Israel’s defenders both in the political realm and in the media have long used every weapon available to stifle any criticism of Israeli racism and its oppression of the Palestinians. In particular, the use of “anti-Semitism” as something like a tactical discussion stopper in deliberations about the Middle East has long been a staple of both American and European politics. It is freely employed to end all dispute while also condemning those accused of the crime to being somehow outside the pale, monsters who are consigned forever to derision and obscurity. But the Israelis and, to be sure, many diaspora Jews know exactly how the expression has been weaponized. Former Israeli Minister Shulamit Aloni explained how it is done “Anti-Semitic”…”its a trick, we always use it.”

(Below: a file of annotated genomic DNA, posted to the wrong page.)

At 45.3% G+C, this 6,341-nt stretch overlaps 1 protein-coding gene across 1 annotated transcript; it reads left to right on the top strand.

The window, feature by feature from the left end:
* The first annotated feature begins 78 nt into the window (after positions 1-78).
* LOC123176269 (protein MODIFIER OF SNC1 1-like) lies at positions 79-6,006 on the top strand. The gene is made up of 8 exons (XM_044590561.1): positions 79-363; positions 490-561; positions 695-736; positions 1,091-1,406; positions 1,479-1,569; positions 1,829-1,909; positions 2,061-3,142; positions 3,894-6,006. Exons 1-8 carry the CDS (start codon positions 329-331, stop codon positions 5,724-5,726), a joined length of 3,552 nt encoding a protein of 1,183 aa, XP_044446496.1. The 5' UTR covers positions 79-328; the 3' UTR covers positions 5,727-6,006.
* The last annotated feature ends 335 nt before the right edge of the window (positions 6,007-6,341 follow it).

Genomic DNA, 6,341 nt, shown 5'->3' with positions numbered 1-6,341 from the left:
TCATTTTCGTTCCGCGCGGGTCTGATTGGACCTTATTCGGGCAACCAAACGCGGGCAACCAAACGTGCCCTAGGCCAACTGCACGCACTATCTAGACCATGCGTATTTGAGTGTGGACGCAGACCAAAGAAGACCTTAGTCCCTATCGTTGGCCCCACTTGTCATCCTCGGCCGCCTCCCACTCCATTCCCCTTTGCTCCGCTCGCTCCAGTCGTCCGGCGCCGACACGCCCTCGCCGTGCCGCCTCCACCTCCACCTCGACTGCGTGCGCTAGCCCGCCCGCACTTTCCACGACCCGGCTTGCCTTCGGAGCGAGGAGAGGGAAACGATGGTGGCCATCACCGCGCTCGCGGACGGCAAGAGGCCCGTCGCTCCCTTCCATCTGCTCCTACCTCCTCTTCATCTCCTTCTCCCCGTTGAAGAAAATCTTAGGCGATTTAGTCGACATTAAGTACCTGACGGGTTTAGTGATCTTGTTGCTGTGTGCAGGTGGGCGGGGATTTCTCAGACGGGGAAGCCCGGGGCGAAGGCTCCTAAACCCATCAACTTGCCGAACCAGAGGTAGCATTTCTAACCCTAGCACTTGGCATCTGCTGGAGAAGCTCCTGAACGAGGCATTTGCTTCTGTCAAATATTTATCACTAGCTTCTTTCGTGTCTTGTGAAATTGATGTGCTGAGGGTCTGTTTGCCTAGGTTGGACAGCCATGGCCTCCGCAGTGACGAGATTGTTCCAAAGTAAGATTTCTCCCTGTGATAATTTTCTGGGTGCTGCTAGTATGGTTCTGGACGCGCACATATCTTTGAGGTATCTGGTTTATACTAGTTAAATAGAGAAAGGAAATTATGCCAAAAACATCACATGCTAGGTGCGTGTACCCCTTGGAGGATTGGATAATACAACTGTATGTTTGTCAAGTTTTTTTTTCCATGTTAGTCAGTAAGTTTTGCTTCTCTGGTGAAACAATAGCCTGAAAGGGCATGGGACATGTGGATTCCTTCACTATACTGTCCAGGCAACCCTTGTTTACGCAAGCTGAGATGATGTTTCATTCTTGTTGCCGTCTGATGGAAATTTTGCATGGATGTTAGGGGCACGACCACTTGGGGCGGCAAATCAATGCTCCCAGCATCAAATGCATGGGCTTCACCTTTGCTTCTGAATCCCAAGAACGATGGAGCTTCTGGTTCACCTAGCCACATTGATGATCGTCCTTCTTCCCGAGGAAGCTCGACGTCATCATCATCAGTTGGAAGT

If one were to read the U.S. mainstream media, reflective as it nearly always is of a certain institutional Jewish viewpoint, one would think that there has been a dramatic increase in anti-Semitism worldwide, but that claim is incorrect. What has been taking place is not hatred of Jews but rather a confluence of two factors. First is the undeniable fact that Israel has been behaving particularly badly, even by its admittedly low standards. Its slaughter of Palestinians in Gaza has been unusually observable in spite of media attempts to avoid mentioning it, plus its support of terrorists in Syria and attacks on that country have also raised questions about the intentions of the kleptocratic regime in Tel Aviv, which is currently pushing hard for an attack on Iran and appears to have the Trump administration fully on board. That all means that the perception of Israel as an exclusively Jewish state, inevitably raises questions about the behavior of the international Jewish community that has done so much to shape the favorable narrative, but it does not necessarily imply hatred of the Jewish ethnicity or religion.
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